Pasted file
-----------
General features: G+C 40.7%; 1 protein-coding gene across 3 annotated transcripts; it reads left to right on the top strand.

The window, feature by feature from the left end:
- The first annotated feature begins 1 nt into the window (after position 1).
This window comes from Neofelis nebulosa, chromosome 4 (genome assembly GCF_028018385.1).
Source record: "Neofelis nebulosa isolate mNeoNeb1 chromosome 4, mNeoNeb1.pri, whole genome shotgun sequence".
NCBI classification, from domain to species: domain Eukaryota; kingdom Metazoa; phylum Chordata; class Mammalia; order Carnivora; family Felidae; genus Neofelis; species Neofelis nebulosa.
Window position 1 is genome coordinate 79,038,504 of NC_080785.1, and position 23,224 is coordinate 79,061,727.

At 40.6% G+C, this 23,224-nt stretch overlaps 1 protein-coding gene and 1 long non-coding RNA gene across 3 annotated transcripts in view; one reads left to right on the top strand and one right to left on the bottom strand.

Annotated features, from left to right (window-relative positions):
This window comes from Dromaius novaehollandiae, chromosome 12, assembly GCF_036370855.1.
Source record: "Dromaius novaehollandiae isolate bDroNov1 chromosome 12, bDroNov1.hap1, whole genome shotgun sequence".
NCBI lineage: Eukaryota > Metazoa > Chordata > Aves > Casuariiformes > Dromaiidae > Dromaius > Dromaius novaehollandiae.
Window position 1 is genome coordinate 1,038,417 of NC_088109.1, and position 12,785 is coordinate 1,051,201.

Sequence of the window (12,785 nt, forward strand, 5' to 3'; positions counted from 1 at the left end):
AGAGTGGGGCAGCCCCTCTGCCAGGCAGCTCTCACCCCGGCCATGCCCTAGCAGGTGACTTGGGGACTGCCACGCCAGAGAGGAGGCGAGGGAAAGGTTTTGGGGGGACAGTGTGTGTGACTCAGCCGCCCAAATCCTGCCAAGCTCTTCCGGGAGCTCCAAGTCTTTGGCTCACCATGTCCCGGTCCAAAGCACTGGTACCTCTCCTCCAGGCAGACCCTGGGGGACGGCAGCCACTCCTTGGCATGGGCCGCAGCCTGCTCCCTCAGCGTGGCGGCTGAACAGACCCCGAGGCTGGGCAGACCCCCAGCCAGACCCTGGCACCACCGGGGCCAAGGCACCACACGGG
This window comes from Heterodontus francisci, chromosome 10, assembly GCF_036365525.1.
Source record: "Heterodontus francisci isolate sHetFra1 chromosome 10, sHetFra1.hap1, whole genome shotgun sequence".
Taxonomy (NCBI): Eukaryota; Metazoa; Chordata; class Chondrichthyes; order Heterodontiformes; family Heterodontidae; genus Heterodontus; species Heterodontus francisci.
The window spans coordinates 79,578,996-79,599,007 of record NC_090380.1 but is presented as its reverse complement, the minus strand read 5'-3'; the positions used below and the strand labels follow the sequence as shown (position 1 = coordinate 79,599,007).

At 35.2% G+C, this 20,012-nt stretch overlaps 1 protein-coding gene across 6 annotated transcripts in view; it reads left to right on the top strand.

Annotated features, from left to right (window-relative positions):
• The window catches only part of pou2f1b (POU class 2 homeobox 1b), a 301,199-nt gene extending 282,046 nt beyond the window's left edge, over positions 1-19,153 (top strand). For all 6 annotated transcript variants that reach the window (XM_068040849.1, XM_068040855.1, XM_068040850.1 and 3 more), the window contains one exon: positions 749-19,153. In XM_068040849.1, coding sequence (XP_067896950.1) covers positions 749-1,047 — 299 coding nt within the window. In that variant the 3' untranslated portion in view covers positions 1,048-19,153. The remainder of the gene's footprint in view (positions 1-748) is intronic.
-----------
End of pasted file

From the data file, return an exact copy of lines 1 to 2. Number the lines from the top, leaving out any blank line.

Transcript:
General features: G+C 40.7%; 1 protein-coding gene across 3 annotated transcripts; it reads left to right on the top strand.

The window, feature by feature from the left end: